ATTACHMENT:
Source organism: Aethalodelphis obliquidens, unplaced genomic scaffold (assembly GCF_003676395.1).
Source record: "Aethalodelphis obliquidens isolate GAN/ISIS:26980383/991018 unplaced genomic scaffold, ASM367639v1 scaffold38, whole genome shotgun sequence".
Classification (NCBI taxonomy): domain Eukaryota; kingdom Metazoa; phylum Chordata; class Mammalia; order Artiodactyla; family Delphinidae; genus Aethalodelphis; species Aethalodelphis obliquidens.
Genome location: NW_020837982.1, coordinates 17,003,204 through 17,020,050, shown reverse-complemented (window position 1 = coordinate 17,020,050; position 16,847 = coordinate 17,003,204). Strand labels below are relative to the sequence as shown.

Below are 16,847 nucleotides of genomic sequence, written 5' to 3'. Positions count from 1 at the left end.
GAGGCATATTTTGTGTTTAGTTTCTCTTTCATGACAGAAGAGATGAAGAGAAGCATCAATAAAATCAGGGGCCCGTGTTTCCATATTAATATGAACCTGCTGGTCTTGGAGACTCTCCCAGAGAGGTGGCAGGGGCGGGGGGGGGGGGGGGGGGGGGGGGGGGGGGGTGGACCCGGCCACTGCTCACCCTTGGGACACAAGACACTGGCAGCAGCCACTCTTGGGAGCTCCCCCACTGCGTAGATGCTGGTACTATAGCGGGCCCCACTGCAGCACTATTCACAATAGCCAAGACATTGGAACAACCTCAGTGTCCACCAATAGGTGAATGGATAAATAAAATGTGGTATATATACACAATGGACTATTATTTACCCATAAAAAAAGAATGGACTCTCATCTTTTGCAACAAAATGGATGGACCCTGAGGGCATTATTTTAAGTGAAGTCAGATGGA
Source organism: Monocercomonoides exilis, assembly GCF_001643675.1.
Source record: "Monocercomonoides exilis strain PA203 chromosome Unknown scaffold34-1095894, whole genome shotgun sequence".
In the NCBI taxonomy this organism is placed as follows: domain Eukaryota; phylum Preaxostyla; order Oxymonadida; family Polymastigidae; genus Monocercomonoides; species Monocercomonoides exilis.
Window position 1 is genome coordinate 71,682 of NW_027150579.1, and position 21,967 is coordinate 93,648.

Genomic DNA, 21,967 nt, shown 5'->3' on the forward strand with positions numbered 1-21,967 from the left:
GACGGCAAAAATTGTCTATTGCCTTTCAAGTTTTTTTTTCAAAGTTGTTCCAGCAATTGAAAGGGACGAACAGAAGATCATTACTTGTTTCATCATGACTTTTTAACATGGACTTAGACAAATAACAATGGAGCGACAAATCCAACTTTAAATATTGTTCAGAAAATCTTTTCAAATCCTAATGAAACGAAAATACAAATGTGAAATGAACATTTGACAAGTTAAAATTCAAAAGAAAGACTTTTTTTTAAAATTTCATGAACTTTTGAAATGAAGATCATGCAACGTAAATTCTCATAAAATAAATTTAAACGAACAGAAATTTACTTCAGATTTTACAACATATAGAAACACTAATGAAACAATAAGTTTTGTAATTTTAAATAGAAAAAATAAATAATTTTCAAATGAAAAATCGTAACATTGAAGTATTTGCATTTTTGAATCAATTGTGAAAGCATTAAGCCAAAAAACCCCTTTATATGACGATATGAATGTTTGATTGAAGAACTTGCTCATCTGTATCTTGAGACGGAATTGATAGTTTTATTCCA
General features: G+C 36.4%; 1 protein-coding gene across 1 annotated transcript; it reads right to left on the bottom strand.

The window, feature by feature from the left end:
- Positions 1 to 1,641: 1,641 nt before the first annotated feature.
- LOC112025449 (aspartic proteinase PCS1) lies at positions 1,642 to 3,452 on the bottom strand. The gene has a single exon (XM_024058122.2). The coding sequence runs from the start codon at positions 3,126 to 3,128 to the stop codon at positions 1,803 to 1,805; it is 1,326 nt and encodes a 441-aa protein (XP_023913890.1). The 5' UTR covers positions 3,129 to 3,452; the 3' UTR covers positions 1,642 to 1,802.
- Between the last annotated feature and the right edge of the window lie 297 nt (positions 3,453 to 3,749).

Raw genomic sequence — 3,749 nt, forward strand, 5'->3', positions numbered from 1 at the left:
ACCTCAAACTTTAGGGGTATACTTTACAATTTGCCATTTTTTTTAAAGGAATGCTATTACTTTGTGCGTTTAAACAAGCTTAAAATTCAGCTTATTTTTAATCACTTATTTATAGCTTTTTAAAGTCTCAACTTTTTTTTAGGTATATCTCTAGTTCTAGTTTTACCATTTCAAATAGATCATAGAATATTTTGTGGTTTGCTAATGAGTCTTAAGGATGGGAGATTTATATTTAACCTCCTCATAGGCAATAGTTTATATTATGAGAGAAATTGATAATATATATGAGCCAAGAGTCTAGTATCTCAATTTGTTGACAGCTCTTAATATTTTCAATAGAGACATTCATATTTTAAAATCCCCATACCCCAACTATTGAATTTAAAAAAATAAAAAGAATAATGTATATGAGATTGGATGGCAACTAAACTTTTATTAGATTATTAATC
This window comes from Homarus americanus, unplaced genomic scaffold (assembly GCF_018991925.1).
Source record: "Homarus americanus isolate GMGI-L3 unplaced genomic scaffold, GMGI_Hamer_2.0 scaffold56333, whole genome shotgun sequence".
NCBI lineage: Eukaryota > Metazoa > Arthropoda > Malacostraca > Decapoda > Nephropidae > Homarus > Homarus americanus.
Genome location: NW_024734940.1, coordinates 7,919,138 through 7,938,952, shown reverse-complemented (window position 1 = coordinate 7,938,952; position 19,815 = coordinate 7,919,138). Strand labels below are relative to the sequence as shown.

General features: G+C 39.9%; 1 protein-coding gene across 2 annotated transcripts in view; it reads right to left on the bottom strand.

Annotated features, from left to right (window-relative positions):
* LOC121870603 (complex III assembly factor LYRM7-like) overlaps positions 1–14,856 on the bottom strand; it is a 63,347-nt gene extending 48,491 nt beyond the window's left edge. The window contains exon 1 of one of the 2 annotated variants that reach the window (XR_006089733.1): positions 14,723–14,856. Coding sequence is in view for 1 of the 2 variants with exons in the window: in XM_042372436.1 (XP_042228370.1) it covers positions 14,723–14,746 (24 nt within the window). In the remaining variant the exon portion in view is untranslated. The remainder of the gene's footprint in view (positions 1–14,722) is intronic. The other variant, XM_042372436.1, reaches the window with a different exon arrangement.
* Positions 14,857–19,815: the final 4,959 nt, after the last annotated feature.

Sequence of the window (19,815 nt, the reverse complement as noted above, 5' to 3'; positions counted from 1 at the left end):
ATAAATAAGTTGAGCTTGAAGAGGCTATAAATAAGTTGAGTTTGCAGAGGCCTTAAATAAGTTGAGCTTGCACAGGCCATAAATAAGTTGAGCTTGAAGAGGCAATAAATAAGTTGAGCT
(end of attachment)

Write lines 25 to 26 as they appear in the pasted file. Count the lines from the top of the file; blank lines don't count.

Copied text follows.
Annotated features, from left to right (window-relative positions):
* LOC121870603 (complex III assembly factor LYRM7-like) overlaps positions 1–14,856 on the bottom strand; it is a 63,347-nt gene extending 48,491 nt beyond the window's left edge. The window contains exon 1 of one of the 2 annotated variants that reach the window (XR_006089733.1): positions 14,723–14,856. Coding sequence is in view for 1 of the 2 variants with exons in the window: in XM_042372436.1 (XP_042228370.1) it covers positions 14,723–14,746 (24 nt within the window). In the remaining variant the exon portion in view is untranslated. The remainder of the gene's footprint in view (positions 1–14,722) is intronic. The other variant, XM_042372436.1, reaches the window with a different exon arrangement.